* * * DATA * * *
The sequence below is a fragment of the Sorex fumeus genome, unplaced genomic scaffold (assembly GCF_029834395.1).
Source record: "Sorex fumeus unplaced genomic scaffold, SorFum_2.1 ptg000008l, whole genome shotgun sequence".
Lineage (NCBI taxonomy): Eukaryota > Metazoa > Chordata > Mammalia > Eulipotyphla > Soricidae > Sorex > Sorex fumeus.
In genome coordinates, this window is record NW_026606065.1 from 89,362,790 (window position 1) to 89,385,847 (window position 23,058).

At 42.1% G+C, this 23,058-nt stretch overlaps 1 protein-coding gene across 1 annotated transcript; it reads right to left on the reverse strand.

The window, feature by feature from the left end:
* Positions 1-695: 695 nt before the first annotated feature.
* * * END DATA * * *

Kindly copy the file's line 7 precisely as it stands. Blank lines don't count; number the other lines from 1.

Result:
* Positions 1-695: 695 nt before the first annotated feature.